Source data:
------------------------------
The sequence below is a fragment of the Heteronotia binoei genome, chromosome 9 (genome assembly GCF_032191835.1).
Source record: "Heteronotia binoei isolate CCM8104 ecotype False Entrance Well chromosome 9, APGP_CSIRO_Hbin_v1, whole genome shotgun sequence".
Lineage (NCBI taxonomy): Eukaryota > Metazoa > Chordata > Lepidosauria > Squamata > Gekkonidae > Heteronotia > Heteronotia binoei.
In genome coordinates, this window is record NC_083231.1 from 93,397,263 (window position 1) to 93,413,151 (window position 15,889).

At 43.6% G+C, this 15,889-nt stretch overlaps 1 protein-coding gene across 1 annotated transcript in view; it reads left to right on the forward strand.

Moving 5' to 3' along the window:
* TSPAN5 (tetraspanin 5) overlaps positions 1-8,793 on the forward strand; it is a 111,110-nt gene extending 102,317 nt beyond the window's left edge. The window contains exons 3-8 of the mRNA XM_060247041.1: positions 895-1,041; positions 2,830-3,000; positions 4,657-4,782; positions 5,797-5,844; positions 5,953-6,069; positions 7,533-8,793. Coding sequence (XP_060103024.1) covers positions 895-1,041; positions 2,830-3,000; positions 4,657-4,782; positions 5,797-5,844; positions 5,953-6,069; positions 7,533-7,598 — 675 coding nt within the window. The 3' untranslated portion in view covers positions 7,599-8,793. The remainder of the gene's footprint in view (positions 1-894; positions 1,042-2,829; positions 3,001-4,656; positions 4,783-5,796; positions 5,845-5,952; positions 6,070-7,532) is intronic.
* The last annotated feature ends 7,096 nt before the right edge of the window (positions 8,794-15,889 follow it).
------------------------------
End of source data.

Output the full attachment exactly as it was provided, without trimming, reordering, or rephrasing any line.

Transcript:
The sequence below is a fragment of the Heteronotia binoei genome, chromosome 9 (genome assembly GCF_032191835.1).
Source record: "Heteronotia binoei isolate CCM8104 ecotype False Entrance Well chromosome 9, APGP_CSIRO_Hbin_v1, whole genome shotgun sequence".
Lineage (NCBI taxonomy): Eukaryota > Metazoa > Chordata > Lepidosauria > Squamata > Gekkonidae > Heteronotia > Heteronotia binoei.
In genome coordinates, this window is record NC_083231.1 from 93,397,263 (window position 1) to 93,413,151 (window position 15,889).

At 43.6% G+C, this 15,889-nt stretch overlaps 1 protein-coding gene across 1 annotated transcript in view; it reads left to right on the forward strand.

Moving 5' to 3' along the window:
* TSPAN5 (tetraspanin 5) overlaps positions 1-8,793 on the forward strand; it is a 111,110-nt gene extending 102,317 nt beyond the window's left edge. The window contains exons 3-8 of the mRNA XM_060247041.1: positions 895-1,041; positions 2,830-3,000; positions 4,657-4,782; positions 5,797-5,844; positions 5,953-6,069; positions 7,533-8,793. Coding sequence (XP_060103024.1) covers positions 895-1,041; positions 2,830-3,000; positions 4,657-4,782; positions 5,797-5,844; positions 5,953-6,069; positions 7,533-7,598 — 675 coding nt within the window. The 3' untranslated portion in view covers positions 7,599-8,793. The remainder of the gene's footprint in view (positions 1-894; positions 1,042-2,829; positions 3,001-4,656; positions 4,783-5,796; positions 5,845-5,952; positions 6,070-7,532) is intronic.
* The last annotated feature ends 7,096 nt before the right edge of the window (positions 8,794-15,889 follow it).